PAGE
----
Note that although Nella is a young adult, there are some adult sex scenes in this book, some of which have same gender participants. It has a bit of blood and violence and some death. All of this is well done with enough visual to demonstrate the horror of something or show the forbidden love being revealed. The weirdness with the doll house gives the entire book a sort of creepy undertone because real world events are reflected in the parcels Nella receives from the miniaturist.
The book is very well written, particularly for a first novel. Note that the main character and her cabinet house are real but the story is made up. The novel has a definite European flavor to it, and does a good job exploring race, sex and class in a way no American writer could manage unless they had spent a great deal of time traveling. Although we primarily read and review speculative fiction, this book attracted our attention because Angela loves dolls, and like much “general” fiction today has a speculative fiction feel to it as well as the historical aspect. We would love to see what UK writer Jessie Burton would do with a historical based in the UK.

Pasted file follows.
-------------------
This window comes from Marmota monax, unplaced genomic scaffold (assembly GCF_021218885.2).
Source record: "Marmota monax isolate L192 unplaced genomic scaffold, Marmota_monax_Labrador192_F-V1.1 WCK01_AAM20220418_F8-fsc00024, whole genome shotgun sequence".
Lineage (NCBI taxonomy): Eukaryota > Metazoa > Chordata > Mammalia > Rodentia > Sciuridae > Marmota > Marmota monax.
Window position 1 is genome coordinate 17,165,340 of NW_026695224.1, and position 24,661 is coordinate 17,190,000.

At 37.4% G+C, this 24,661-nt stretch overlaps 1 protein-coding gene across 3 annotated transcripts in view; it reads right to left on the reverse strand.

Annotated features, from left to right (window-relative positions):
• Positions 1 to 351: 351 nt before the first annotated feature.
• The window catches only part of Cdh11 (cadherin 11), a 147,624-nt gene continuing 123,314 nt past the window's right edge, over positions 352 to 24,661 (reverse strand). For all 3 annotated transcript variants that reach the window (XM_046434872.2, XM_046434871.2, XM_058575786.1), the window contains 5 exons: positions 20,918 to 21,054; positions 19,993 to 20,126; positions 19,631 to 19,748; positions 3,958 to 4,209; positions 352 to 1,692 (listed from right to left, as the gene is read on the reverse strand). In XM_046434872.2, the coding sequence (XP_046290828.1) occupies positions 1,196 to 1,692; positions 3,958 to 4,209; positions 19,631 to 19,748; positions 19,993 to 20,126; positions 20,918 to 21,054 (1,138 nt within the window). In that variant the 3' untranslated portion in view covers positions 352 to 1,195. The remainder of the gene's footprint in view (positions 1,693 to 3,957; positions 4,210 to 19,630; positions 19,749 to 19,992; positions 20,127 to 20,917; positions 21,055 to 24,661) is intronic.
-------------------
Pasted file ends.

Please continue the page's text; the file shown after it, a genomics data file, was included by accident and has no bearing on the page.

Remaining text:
Coming to Town: Kami Garcia and Carrie Ryan for Garcia’s “Unmarked” at Quail Ridge Books, interviewed by Sharon StognerPosted: 1 October, 2014
On Friday, October 3, Quail Ridge Books [Facebook] welcomes the NY Times bestselling coauthor of Beautiful Creatures, Kami Garcia, for Unmarked, the second novel in her “The Legion” series which began with Unbreakable, where “a supernatural murder leads a young woman to join a secret society, the Legion of the Black Dove.” Joining Garcia for the event is Charlotte author Carrie Ryan, author of the chilling The Forest of Hands and Teeth series. Quoth the bookstore: “Join us as they converse on writing and paranormal lit. Ages 14+.” Here, Sharon Stogner interviews both Garcia and Ryan about their books, superstitions, writing for young adults, their favorite North Carolina spots, and, of course, Friday’s event.
Interviews by Sharon Stogner
Q: Hello, Kami and welcome to NC. You currently live in Maryland so I’m guessing you’ve been to or at least passed through NC before. Is there something you would like to do or a place you would like to visit here? Have some yummy eastern BBQ, visit a haunted spot?